The treatment of triple negative breast cancer (TNBC) is an unmet medical need, which refers to tumors that are estrogen receptor (ER) and progesterone receptor (PR) negative, and where human epidermal growth factor receptor 2 (HER2) is not overexpressed. This subset accounts for approximately 12–20 % of breast cancer patients.1 Gene expression analysis on this heterogenous group of patients demonstrates an overlap between the molecular signature of TNBC and basal-like (BL) breast cancer (BLBC). The concordance rates between the two groups are in the order of 70–90 %. Not all TNBC can be defined as BLBC as a small minority of BLBC patients express ER and HER2 receptors. The purpose of this review is to discuss the pathologic diagnosis, current trends in management of TNBC in the neo-adjuvant, adjuvant, and metastatic disease treatment, and future directions.

Pathologic Features and Diagnosis of Triple Negative Breast Cancer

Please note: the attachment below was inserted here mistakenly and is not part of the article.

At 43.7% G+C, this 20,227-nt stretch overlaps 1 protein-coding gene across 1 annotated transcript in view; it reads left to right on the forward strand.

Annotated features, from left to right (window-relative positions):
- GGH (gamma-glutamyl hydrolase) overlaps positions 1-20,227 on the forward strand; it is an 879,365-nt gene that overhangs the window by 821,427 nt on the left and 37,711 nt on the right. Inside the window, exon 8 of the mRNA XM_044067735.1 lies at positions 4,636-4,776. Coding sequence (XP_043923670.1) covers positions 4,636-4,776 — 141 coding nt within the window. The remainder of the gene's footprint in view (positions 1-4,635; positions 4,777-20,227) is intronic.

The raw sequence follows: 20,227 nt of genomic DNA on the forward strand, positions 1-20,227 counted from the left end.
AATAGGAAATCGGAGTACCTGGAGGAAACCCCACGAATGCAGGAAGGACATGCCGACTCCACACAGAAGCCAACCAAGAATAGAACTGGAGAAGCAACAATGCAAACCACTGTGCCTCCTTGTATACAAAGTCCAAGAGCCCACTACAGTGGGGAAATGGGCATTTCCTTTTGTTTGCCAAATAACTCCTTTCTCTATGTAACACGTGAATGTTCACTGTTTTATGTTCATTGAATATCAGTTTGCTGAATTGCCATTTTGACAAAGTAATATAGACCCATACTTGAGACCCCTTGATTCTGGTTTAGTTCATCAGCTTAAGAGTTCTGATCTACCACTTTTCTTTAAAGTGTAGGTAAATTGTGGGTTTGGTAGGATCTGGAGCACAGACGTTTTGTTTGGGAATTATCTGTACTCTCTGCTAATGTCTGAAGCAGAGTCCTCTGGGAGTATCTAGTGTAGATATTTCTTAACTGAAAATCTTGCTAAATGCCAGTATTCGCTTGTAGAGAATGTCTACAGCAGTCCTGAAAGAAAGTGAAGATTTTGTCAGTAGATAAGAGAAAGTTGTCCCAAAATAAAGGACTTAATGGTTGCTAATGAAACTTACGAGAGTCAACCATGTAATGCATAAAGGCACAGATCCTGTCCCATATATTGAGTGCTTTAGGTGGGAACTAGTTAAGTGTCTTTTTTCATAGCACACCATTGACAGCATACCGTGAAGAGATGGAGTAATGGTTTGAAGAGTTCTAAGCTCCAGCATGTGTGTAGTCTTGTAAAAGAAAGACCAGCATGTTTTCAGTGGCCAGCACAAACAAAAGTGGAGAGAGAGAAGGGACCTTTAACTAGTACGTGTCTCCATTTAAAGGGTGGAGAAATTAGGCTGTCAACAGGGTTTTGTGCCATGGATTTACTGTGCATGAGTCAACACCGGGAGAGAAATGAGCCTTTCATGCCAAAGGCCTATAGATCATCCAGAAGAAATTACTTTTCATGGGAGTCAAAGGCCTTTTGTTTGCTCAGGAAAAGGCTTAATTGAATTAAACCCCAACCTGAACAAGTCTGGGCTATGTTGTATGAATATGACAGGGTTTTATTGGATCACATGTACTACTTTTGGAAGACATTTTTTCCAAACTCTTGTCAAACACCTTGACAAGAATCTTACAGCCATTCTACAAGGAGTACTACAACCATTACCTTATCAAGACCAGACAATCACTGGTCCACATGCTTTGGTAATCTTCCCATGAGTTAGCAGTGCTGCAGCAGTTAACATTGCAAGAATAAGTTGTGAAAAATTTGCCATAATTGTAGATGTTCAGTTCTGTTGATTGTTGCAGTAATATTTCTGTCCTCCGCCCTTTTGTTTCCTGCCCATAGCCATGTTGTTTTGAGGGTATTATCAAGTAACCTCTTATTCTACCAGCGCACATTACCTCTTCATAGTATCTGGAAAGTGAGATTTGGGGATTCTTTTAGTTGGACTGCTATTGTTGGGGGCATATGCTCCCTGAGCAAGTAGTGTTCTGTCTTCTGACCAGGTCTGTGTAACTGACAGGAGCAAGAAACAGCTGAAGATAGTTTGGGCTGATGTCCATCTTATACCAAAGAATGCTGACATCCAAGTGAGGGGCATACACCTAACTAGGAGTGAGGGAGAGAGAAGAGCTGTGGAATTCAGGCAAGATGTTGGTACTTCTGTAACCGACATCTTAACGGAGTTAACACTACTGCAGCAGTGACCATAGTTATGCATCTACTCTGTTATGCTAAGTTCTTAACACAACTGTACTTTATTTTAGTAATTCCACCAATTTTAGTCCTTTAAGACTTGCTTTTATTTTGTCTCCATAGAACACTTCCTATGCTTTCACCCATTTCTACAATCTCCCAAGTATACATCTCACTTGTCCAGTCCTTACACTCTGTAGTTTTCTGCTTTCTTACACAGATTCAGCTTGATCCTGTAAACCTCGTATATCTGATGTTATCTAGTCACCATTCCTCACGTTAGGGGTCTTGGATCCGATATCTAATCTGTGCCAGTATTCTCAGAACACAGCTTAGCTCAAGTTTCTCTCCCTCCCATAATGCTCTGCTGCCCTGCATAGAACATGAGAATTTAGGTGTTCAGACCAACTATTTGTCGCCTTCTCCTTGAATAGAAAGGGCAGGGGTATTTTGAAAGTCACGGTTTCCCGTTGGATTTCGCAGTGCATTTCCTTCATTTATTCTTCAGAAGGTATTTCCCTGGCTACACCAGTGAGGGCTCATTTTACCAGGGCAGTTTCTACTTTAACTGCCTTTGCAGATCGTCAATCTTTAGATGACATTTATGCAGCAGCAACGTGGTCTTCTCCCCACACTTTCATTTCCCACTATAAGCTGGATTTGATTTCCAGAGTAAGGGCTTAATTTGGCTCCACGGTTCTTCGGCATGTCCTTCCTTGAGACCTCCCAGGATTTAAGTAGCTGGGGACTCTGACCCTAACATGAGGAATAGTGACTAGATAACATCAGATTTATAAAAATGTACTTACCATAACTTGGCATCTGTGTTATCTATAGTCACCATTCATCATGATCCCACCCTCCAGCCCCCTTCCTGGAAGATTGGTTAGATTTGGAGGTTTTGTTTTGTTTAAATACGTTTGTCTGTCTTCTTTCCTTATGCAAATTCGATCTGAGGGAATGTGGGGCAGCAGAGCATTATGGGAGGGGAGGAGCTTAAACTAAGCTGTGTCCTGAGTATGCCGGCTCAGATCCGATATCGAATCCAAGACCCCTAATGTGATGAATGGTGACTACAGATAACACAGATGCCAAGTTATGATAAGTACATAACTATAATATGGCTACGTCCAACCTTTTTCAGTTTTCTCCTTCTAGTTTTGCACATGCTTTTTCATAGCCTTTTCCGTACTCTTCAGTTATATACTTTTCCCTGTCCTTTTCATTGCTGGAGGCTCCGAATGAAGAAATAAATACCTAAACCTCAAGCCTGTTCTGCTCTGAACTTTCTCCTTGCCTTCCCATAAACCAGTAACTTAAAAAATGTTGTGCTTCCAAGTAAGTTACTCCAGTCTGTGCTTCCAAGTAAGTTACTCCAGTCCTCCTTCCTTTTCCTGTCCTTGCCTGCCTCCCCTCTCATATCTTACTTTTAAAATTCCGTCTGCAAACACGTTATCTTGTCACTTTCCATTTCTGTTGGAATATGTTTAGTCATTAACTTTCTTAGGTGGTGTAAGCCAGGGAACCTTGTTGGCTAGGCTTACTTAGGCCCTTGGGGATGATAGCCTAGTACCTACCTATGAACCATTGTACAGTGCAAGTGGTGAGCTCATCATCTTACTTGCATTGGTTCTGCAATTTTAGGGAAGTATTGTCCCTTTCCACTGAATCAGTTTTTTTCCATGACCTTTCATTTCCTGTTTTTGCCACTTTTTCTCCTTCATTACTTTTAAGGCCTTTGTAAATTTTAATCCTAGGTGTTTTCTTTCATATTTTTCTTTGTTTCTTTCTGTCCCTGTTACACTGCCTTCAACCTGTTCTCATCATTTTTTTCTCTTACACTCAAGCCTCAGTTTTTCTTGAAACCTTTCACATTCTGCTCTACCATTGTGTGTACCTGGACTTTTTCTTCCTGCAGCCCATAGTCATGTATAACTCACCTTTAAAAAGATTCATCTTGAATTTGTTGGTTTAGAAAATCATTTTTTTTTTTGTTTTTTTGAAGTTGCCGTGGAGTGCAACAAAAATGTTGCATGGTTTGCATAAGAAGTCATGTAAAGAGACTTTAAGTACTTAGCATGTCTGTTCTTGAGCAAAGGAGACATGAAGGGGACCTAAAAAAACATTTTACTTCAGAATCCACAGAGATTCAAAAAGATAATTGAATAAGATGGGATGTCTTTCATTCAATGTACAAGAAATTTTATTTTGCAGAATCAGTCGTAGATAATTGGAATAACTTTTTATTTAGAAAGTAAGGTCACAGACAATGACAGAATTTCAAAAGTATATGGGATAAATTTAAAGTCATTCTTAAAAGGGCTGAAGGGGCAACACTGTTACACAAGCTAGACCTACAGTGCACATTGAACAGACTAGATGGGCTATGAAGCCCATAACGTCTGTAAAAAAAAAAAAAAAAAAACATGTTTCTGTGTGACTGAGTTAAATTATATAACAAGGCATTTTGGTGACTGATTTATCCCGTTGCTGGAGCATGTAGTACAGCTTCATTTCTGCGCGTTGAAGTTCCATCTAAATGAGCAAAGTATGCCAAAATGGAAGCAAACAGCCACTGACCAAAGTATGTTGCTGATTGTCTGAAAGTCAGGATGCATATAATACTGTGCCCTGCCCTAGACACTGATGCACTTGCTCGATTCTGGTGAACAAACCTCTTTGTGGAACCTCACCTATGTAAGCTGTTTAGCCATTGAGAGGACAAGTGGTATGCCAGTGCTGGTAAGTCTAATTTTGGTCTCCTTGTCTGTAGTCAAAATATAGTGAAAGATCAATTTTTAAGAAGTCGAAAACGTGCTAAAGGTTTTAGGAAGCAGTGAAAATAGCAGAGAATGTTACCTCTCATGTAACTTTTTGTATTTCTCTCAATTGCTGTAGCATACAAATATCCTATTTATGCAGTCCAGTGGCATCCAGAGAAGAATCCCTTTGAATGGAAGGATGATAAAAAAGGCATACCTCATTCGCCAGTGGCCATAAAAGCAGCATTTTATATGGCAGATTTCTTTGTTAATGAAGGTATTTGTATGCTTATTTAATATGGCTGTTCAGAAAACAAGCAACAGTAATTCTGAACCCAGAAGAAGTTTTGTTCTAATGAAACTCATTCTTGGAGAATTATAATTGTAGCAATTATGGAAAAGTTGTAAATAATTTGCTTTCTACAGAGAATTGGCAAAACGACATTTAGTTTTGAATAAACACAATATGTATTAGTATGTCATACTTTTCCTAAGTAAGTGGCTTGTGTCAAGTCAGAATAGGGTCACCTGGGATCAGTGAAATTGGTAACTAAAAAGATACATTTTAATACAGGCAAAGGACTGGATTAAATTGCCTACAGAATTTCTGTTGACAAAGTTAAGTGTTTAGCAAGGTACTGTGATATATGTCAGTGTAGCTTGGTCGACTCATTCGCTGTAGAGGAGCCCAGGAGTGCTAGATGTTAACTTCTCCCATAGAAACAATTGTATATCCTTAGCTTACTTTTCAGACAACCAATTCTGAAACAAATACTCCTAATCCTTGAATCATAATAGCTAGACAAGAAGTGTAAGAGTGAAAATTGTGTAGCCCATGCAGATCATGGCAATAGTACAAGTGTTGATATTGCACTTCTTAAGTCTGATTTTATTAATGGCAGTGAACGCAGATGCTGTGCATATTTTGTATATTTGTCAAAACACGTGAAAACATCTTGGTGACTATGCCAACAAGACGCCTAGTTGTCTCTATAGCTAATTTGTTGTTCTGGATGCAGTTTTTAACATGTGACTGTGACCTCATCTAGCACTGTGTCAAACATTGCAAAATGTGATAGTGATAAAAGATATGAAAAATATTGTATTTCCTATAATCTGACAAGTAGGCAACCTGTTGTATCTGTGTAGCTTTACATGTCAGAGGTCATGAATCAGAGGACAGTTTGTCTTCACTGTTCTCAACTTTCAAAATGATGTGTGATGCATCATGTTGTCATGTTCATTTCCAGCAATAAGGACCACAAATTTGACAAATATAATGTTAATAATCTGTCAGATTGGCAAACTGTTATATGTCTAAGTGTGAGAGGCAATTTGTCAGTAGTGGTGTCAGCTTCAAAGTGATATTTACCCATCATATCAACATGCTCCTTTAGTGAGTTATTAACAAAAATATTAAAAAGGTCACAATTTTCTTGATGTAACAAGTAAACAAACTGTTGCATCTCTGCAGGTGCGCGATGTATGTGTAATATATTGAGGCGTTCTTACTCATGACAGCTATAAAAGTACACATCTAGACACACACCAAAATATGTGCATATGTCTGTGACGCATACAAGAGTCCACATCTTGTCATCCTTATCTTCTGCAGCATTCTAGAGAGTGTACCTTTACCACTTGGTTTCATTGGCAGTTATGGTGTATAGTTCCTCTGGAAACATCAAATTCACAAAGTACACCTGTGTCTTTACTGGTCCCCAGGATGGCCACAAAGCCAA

TNBC, which comprises 12–20 % of all breast cancers, are a heterogeneous group of tumors, clinically and pathologically at the molecular level.1 The defining features of this cohort of breast cancers are a lack of expression of the hormone receptors ER and PR, combined with a lack of either overexpression or amplification of the HER2 gene. The majority (around 70 %) has been demonstrated to be BLBC, and this subtype is defined by an overexpression of epidermal growth factor receptor-1 (EGFR-1) and basal cytokeratins, particularly the cytokeratin 5/6 (CK5/6), as well as cytokeratins 14 and 17. These pathologic basal cell type TNBCs have a typical histopathologic appearance, most being poorly differentiated grade 3 carcinomas, with some or all of the following microscopic features: solid growth pattern, a prominent lympho-plasmacytic infiltrate, and a medullarylike growth pattern. The tumor cells are characteristically markedly pleomorphic with pleomorphic nuclei, prominent mitotic activity, and well-marked cellular apoptosis. There is usually extensive geographic tumor necrosis, which can be associated with the exceptionally high proliferative rate of these tumors. Some exhibit prominent stromal fibrosis. Characteristically, these tumors have a ‘pushing’ rather than an infiltrative border. Most of these tumors show the BL molecular characteristics as described by Perou et al.,2 and some may show squamous differentiation and even spindle cell morphology (metaplastic carcinomas). These last two histologic variants have been regarded to be BL variants.